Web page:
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Primary Sources - Workshop in American History Common Sense and the American Revolutionhomesitemap
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Workshop 2:  Lectures & Activities

Lecture Transcript Two:
Summarizing Paine's Argument

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Professor Maier: Well, of course they want their independence from Britain, because the king is starting to muck around with slavery. And you know, the only way they're going to have their control over those slaves is by being independent. But of course it's a Catch 22, because when they start talking about the fundamental equality of mankind, all men are created equal, which means, in the context of these documents, that God put nobody over another. Nobody has authority over another person by force of nature or God's decisions. All authority comes from consent. If you take those as basic principles, the whole slave system comes into question, because slave status is inherited, and consent has nothing to do with it. And in fact, right away, slavery comes to the front of the stage. Previous to this period, the only people who were criticizing slavery in any systematic manner within the American colonies were Quakers.

Ron Morrison: Right.

Professor Maier: But the inconsistency of slavery, with the principles that are being stated in these documents, immediately puts it on the front of the agenda. And you get your first great emancipation movement with the American Revolution for just that reason.

Ed Morrison: I see the declaration by Jefferson as a next step in the necessary transition of this evolutionary process from Paine's Common Sense. I see Paine in Common Sense just as the word itself says, common, and it's an appeal to the ordinary person in America. I see in Jefferson's declaration, it starts out with the same argument against the government and theories of natural rights and the right to revolt and so forth, and the relationship of government to people...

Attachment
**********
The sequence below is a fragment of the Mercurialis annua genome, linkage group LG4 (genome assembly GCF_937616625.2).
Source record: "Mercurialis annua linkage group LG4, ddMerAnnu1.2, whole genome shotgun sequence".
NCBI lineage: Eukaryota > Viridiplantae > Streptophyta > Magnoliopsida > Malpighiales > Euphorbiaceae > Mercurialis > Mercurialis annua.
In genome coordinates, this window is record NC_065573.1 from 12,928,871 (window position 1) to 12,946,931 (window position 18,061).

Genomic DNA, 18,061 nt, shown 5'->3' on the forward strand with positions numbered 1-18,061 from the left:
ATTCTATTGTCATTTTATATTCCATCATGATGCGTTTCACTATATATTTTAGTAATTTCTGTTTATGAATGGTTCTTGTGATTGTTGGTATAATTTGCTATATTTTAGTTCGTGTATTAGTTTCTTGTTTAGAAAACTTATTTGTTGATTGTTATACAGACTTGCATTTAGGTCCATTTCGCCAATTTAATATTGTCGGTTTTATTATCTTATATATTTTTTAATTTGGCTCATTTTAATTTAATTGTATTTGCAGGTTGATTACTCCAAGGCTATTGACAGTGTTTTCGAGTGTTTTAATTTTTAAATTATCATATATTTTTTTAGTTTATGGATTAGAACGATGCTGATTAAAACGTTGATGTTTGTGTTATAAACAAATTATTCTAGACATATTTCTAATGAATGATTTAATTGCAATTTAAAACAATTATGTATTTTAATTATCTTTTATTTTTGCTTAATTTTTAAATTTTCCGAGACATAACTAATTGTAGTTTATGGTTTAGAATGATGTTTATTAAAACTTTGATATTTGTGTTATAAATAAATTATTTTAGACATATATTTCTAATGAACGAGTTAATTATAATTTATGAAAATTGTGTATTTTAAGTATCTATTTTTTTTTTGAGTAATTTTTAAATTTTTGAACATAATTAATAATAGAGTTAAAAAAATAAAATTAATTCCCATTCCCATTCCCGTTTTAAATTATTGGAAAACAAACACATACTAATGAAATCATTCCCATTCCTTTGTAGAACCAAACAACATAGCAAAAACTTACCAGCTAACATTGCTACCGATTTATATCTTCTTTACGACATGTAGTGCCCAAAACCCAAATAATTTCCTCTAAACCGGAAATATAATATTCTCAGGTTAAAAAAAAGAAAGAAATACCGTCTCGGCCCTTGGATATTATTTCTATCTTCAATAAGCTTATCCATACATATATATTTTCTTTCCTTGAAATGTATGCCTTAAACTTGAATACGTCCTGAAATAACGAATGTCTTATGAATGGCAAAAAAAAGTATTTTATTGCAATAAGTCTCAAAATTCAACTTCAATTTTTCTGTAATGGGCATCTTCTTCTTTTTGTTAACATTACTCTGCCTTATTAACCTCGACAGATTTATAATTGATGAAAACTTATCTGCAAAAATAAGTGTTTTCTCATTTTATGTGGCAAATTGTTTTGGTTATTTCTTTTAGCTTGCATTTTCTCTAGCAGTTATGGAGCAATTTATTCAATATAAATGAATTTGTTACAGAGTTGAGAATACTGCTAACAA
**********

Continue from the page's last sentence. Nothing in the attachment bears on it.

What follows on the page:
Professor Maier: But not really Paine's argument. It isn't an explicit attack on monarchy.

Ed Morrison: But it's a government, you know, comparison.

Professor Maier: It's theory.

Ed Morrison: But then what Jefferson does is he takes it to the next level, and he makes it as an appeal before the supreme god of the world, the supreme being of the world. I think he then takes the accusations addressed towards the king—he's forbidden, obstructed, et cetera—as a justification to build up support before the world with the understanding that they haven't got a very good chance here. They've engaged in a desperate act. You know, they are going to be regarded as traitors; they are going to need outside help. And they have a natural ally in France. So I see Jefferson's declaration as taking it from America to before the altars of mankind.

Professor Maier: Right. And you could certainly hypothesize that from the beginning of the paragraph where he says "A decent respect for the opinions of mankind" means that we have to explain why we are doing this. But my sense, however, is this document is much more meant for the American people. If you look at the way the Congress dealt with it, they were very anxious to have it distributed to the American people. I think it was meant mainly for an American audience to justify and to explain and to announce. Here we get the communications again. You couldn't get five minutes on prime time news. They wouldn't break into programs to announce this. In order to get it to people on the frontier, for example, where they didn't even get newspapers, you had to send it out and find somebody in town who would, you know, after church in Massachusetts or on court days in Virginia, read it to the assembled people.

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